In terms of sensors, the Xiaomi Mi Robot Vacuum-Mop 2 is packed with a Cortex-A53 quad-core processor, infrared declaration sensors, and VSLAM algorithm to help it with better real-time positioning and smart path computing. The upgraded visual navigation 4.0 feature helps the device to accurately scan the entire house layout and plan the most efficient route.
I agree that the Xiaomi Mi Robot Vacuum-Mop 2 does a pretty decent job at mapping the entire layout of my home, but it struggles with recognizing objects. Therefore, making the robot vacuum constantly knocking into things to know that it’s hit something and should turn away or change routes. This is because the robot vacuum doesn’t have a dedicated camera for object recognition, like higher end models do. But, these sensors that allow for smart mapping to be included at this price point, is a nice touch.
So, with the strong motor on the wheels and the lackluster sensors, the Xiaomi Mi Robot Vacuum-Mop 2 ends up accelerating at full force into things around the house, and creating this secondary knocking “noise”. That being said, this doesn’t happen too often so it’s still acceptable.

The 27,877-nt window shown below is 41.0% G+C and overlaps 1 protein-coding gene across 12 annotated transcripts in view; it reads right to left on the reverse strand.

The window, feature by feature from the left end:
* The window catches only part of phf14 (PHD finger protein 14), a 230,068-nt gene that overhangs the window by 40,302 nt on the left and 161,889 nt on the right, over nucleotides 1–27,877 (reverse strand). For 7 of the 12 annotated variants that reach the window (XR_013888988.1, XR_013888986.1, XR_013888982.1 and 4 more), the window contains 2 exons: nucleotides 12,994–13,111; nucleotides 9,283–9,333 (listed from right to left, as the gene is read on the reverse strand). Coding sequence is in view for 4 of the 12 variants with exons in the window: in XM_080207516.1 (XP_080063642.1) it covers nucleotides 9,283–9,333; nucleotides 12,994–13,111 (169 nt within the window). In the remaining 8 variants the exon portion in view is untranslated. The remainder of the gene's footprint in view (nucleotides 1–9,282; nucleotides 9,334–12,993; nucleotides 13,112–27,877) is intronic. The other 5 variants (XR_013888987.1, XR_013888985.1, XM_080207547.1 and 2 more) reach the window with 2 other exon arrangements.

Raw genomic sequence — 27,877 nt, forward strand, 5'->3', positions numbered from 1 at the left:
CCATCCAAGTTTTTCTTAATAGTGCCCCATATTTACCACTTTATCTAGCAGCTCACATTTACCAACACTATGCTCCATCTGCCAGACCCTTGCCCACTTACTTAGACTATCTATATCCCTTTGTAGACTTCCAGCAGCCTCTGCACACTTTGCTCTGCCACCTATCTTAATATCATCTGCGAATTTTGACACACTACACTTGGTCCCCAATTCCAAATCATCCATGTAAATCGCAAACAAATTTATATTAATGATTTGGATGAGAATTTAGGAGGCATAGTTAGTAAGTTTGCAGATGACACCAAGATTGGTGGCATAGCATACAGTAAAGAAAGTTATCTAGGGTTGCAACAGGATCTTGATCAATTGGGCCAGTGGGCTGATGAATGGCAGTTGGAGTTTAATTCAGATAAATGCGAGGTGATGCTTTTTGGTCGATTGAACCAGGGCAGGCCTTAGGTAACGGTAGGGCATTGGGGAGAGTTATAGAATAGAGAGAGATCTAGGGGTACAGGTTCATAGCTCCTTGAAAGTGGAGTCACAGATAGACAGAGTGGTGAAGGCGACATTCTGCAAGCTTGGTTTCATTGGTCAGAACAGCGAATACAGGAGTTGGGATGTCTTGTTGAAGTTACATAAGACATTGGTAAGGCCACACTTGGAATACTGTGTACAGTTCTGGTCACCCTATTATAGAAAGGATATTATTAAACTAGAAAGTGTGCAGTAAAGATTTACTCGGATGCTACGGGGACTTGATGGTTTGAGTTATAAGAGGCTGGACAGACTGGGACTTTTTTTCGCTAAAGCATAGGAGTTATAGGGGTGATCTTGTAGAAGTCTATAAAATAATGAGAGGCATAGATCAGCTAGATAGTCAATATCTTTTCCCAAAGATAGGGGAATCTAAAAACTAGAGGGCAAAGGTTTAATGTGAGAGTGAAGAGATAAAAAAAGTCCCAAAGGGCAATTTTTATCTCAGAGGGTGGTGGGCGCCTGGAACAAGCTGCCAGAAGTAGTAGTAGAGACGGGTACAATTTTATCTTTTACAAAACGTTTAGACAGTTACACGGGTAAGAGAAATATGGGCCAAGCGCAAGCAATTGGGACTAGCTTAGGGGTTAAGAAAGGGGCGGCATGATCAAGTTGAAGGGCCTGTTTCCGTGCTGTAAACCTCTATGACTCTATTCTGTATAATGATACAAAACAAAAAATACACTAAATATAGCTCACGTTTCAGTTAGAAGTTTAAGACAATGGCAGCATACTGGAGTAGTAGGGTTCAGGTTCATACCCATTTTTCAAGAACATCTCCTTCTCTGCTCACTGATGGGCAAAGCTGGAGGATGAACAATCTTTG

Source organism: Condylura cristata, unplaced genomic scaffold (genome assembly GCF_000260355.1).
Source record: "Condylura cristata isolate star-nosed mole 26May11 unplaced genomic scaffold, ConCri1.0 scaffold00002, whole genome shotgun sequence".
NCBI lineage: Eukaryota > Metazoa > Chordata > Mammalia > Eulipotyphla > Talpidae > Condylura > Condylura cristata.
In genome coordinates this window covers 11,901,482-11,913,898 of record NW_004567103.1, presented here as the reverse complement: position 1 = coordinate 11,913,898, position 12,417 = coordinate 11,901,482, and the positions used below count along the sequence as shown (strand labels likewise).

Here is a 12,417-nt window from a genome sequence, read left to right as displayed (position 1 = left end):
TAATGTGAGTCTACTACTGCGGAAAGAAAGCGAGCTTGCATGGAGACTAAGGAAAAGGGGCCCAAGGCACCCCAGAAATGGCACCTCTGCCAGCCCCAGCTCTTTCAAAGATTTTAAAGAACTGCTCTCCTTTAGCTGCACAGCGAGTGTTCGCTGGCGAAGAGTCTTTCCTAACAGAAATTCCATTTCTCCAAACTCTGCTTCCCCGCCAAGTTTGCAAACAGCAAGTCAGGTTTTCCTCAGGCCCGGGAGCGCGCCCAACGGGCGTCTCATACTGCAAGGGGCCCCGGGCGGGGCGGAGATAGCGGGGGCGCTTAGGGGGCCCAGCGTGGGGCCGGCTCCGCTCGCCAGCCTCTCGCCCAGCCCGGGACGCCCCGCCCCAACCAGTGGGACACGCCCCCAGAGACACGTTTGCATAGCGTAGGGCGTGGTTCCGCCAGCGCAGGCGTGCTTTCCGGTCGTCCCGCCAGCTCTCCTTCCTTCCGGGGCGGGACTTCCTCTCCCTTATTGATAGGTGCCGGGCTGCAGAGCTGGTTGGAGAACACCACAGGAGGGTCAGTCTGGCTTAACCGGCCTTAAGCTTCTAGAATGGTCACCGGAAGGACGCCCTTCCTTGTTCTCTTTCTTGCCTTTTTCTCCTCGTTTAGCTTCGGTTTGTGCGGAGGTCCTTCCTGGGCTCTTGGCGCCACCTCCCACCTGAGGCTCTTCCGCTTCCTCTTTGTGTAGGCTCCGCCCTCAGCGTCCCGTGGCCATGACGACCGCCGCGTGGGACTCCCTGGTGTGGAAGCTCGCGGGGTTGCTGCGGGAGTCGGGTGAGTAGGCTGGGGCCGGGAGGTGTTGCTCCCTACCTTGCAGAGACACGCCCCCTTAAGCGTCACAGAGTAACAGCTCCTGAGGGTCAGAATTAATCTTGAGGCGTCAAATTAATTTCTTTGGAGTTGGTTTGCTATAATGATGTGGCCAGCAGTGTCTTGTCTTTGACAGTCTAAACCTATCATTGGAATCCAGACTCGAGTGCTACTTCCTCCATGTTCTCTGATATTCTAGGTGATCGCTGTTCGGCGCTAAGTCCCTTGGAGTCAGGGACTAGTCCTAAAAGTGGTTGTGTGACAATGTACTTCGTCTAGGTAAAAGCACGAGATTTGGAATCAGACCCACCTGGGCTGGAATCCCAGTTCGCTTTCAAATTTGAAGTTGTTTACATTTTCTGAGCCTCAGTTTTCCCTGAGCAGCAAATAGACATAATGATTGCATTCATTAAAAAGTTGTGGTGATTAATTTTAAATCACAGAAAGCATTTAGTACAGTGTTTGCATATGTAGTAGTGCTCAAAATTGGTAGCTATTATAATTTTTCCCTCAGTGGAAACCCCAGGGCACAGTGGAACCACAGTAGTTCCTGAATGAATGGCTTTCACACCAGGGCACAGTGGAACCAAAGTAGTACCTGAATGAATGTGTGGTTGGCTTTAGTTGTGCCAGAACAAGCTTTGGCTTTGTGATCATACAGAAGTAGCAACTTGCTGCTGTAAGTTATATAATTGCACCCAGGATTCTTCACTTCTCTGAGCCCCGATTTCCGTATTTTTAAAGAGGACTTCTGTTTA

So far, it hasn’t knocked anything over yet (except my lightsaber), and I hope it doesn’t. It also doesn’t do very well with light objects or wires, so be sure to remove those from the floor if possible. It ended up dragging my cat’s feeding bowl all across the floor, which gave us a good laugh.
User Experience + App Control
Setting up the Xiaomi Mi Robot Vacuum-Mop 2 was pretty easy, as I’m already familiar with robot vacuums. But for those who are getting it as your first robot vacuum, you might want to have the user manual ready, just in case. Otherwise, it’s quite easy to figure out too. Basically, take everything out of the box, install the brushes, plug in the charging dock, place the robot vacuum on the charging dock, turn it on, and start connecting it to Wi-Fi with the Xiaomi Home app. This entire process would be easier if you’re already within the Xiaomi smart home ecosystem.
The Xiaomi Home app is one of the better, polished and mature smart home apps out there. The interface is straightforward and easy to use. Pairing the Xiaomi Mi Robot Vacuum-Mop 2 with the app was a smooth process, and I was already ready to do my first firmware update in 10 minutes. Apart from OTA firmware updates, the app is where you get to view real-time status, remotely control the robot vacuum, set up scheduled cleaning, view the mapping system, set cleaning power levels, and more. It’s a one-stop hub that lets you have total control over the device, and you’re going to need it.